UNHCR suspends returns to Sudan's Jonglei state

News Stories, 4 December 2007

A Dinka cattle camp in South Sudan. Cattle rustling has caused instability in Jonglei state.

KHARTOUM, Sudan, December 4 (UNHCR) The UN refugee agency has temporarily suspended its repatriation programme to South Sudan's Jonglei state after tribal rows sparked by cattle thefts turned deadly.

The clashes between Murle and Dinka tribesmen have degenerated into widespread revenge attacks in the past fortnight that have left at least 34 people dead and close to 100 injured.

"In keeping with our mandate to ensure returns in safety and with dignity, all returns to Jonglei have been postponed for the moment and the decision will remain in place until we have assurances that the security situation is under control," said Geoff Wordley, who coordinates UNHCR operations in South Sudan. The decision will most affect refugees returning from north-west Kenya.

The situation remains tense with fears that the revenge attacks could spread to other parts of Jonglei state, including Pibor, Boma and Porchalla major return areas for refugees and internally displaced people.

Wordley said the situation was being monitored in coordination with the local authorities and sister UN agencies. A UN security assessment mission is due to take place in Jonglei on Wednesday to determine the level of the security threat.

The outbreak of violence came in late November, when eight ethnic Dinka tribesmen were killed and 7,000 head of cattle stolen near the village of Padak, located some 20 kilometres north-east of the state capital, Bor.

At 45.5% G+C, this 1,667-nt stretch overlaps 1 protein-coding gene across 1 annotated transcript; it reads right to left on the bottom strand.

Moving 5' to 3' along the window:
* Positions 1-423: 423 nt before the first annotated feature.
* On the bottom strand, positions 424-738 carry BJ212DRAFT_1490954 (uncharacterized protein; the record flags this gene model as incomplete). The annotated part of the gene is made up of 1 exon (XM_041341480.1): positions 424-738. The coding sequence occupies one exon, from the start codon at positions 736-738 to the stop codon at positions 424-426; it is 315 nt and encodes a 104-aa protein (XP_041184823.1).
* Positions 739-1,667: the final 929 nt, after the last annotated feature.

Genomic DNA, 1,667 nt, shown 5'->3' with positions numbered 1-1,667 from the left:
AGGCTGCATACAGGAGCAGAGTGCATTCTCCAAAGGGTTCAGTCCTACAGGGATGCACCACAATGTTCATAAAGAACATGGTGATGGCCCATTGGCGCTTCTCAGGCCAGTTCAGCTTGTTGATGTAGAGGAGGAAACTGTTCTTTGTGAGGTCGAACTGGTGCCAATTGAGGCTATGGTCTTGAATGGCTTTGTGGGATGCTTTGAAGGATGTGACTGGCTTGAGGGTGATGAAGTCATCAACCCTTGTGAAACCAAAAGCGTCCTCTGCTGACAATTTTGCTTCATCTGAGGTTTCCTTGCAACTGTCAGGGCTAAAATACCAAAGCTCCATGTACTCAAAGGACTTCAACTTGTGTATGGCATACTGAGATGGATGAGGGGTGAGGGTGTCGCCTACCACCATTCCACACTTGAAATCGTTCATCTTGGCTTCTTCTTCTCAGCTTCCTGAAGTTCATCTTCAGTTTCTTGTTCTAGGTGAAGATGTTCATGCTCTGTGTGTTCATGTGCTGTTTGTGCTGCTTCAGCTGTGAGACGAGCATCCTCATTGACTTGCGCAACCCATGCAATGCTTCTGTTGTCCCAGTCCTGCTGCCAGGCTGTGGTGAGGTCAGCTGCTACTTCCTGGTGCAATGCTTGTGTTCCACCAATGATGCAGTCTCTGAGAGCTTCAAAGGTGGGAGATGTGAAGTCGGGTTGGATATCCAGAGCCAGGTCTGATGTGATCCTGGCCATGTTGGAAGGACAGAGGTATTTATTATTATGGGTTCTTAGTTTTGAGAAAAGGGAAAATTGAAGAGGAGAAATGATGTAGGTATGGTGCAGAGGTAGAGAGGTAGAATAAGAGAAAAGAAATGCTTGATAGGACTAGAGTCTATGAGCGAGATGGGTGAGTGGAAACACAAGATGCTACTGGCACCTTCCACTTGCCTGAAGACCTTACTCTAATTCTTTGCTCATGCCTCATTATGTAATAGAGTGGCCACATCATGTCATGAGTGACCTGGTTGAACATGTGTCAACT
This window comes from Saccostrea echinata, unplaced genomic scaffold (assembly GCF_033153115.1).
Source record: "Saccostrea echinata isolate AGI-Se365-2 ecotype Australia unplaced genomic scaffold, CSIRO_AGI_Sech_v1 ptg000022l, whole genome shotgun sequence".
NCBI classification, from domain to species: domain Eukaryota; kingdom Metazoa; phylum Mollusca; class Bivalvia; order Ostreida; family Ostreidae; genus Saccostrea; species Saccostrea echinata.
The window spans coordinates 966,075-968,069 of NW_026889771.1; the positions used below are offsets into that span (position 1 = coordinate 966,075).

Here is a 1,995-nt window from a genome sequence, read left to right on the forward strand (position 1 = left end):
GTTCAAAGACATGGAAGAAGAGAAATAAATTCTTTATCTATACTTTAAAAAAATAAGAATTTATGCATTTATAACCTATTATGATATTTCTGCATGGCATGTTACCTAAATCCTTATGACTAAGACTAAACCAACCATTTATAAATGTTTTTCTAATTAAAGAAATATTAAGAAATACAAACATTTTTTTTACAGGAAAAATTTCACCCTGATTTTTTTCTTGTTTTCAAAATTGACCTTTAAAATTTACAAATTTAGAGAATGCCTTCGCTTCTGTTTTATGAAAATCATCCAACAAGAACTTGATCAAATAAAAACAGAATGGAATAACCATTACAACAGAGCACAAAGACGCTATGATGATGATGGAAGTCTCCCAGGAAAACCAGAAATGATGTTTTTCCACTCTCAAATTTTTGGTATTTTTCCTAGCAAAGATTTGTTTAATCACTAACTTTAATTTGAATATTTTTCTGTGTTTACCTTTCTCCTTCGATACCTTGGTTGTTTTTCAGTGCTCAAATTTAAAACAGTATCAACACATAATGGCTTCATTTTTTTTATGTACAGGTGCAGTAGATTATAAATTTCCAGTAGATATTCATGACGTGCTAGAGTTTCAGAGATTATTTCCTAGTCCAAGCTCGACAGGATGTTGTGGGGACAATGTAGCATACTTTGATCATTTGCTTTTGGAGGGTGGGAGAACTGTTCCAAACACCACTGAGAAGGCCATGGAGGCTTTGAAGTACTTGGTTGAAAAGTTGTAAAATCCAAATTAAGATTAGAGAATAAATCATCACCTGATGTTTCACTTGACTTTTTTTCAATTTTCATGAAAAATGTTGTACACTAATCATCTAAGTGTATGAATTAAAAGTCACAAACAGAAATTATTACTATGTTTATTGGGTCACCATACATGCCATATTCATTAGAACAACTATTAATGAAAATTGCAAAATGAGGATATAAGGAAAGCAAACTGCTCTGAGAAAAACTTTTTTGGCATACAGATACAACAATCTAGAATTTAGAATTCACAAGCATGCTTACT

The Dinka community launched an operation to recover the stolen livestock and people were killed on both sides in the ensuing confrontation with the Murle.

The refugees most affected by the temporary suspension are those in Kakuma camp in north-west Kenya, where 85 percent of the 3,000 refugees who signed up for repatriation for the remainder of this year hail from Jonglei. In addition, thousands of displaced people who have expressed their readiness to return to the area will also be affected by the measure.

Meanwhile, UNHCR and IOM will continue to assist the repatriation of refugees bound for the South Sudan regions of Eastern Equatoria and Upper Nile, where security has been stable, as well as to Blue Nile State. These refugees are mainly returning from Uganda.

Since 2005, the UN refugee agency has helped back more than 70,000 Sudanese refugees to South Sudan and Blue Nile regions. Another 90,000 have returned to both areas using their own means.

By Fatoumata Kaba in Khartoum, Sudan




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